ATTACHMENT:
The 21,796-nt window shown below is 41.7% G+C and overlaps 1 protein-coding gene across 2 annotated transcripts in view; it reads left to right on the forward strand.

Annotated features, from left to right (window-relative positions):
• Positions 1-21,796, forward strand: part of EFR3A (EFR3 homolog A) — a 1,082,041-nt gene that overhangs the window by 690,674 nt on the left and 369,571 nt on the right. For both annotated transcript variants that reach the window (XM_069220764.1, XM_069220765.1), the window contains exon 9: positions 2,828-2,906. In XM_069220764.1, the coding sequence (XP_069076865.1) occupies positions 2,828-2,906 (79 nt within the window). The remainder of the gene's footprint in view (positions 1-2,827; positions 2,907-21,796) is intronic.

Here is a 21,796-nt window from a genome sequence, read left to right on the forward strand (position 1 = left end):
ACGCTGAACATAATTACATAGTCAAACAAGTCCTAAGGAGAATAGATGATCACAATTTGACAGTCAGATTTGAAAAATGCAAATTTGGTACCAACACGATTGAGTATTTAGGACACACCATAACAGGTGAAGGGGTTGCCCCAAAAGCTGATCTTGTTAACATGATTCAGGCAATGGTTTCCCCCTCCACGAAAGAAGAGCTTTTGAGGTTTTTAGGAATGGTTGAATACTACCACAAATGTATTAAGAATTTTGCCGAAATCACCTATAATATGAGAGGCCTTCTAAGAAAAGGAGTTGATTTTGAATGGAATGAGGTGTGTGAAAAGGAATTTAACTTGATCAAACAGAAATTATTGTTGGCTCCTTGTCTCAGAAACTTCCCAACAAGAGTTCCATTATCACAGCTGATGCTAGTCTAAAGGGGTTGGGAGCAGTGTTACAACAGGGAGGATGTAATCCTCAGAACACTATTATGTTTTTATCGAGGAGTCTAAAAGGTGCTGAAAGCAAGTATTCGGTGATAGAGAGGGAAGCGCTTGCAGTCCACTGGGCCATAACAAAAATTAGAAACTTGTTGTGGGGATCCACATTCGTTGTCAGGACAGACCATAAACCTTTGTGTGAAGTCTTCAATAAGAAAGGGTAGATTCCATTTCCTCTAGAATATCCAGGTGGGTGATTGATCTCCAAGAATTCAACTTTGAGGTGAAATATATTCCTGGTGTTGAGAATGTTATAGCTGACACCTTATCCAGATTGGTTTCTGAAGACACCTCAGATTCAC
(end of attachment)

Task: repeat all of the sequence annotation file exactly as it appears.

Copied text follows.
The 21,796-nt window shown below is 41.7% G+C and overlaps 1 protein-coding gene across 2 annotated transcripts in view; it reads left to right on the forward strand.

Annotated features, from left to right (window-relative positions):
• Positions 1-21,796, forward strand: part of EFR3A (EFR3 homolog A) — a 1,082,041-nt gene that overhangs the window by 690,674 nt on the left and 369,571 nt on the right. For both annotated transcript variants that reach the window (XM_069220764.1, XM_069220765.1), the window contains exon 9: positions 2,828-2,906. In XM_069220764.1, the coding sequence (XP_069076865.1) occupies positions 2,828-2,906 (79 nt within the window). The remainder of the gene's footprint in view (positions 1-2,827; positions 2,907-21,796) is intronic.

Here is a 21,796-nt window from a genome sequence, read left to right on the forward strand (position 1 = left end):
ACGCTGAACATAATTACATAGTCAAACAAGTCCTAAGGAGAATAGATGATCACAATTTGACAGTCAGATTTGAAAAATGCAAATTTGGTACCAACACGATTGAGTATTTAGGACACACCATAACAGGTGAAGGGGTTGCCCCAAAAGCTGATCTTGTTAACATGATTCAGGCAATGGTTTCCCCCTCCACGAAAGAAGAGCTTTTGAGGTTTTTAGGAATGGTTGAATACTACCACAAATGTATTAAGAATTTTGCCGAAATCACCTATAATATGAGAGGCCTTCTAAGAAAAGGAGTTGATTTTGAATGGAATGAGGTGTGTGAAAAGGAATTTAACTTGATCAAACAGAAATTATTGTTGGCTCCTTGTCTCAGAAACTTCCCAACAAGAGTTCCATTATCACAGCTGATGCTAGTCTAAAGGGGTTGGGAGCAGTGTTACAACAGGGAGGATGTAATCCTCAGAACACTATTATGTTTTTATCGAGGAGTCTAAAAGGTGCTGAAAGCAAGTATTCGGTGATAGAGAGGGAAGCGCTTGCAGTCCACTGGGCCATAACAAAAATTAGAAACTTGTTGTGGGGATCCACATTCGTTGTCAGGACAGACCATAAACCTTTGTGTGAAGTCTTCAATAAGAAAGGGTAGATTCCATTTCCTCTAGAATATCCAGGTGGGTGATTGATCTCCAAGAATTCAACTTTGAGGTGAAATATATTCCTGGTGTTGAGAATGTTATAGCTGACACCTTATCCAGATTGGTTTCTGAAGACACCTCAGATTCAC